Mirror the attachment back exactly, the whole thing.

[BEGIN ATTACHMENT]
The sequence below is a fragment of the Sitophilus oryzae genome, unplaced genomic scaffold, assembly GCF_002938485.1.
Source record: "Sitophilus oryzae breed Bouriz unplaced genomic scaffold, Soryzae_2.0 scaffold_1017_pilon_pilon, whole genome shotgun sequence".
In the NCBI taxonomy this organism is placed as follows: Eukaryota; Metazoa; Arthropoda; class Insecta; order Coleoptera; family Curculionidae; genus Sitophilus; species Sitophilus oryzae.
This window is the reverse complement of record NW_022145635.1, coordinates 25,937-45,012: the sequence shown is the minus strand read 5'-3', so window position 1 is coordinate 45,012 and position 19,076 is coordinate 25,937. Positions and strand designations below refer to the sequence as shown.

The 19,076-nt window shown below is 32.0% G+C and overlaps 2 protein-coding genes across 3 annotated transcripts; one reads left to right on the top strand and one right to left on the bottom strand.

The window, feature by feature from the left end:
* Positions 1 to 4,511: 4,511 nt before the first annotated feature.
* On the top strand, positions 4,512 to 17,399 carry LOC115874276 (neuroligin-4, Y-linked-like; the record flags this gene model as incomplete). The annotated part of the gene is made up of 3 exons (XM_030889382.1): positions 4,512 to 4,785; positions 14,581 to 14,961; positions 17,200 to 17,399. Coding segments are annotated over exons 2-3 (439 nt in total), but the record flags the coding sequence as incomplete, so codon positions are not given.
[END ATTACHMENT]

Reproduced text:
The sequence below is a fragment of the Sitophilus oryzae genome, unplaced genomic scaffold, assembly GCF_002938485.1.
Source record: "Sitophilus oryzae breed Bouriz unplaced genomic scaffold, Soryzae_2.0 scaffold_1017_pilon_pilon, whole genome shotgun sequence".
In the NCBI taxonomy this organism is placed as follows: Eukaryota; Metazoa; Arthropoda; class Insecta; order Coleoptera; family Curculionidae; genus Sitophilus; species Sitophilus oryzae.
This window is the reverse complement of record NW_022145635.1, coordinates 25,937-45,012: the sequence shown is the minus strand read 5'-3', so window position 1 is coordinate 45,012 and position 19,076 is coordinate 25,937. Positions and strand designations below refer to the sequence as shown.

The 19,076-nt window shown below is 32.0% G+C and overlaps 2 protein-coding genes across 3 annotated transcripts; one reads left to right on the top strand and one right to left on the bottom strand.

The window, feature by feature from the left end:
* Positions 1 to 4,511: 4,511 nt before the first annotated feature.
* On the top strand, positions 4,512 to 17,399 carry LOC115874276 (neuroligin-4, Y-linked-like; the record flags this gene model as incomplete). The annotated part of the gene is made up of 3 exons (XM_030889382.1): positions 4,512 to 4,785; positions 14,581 to 14,961; positions 17,200 to 17,399. Coding segments are annotated over exons 2-3 (439 nt in total), but the record flags the coding sequence as incomplete, so codon positions are not given.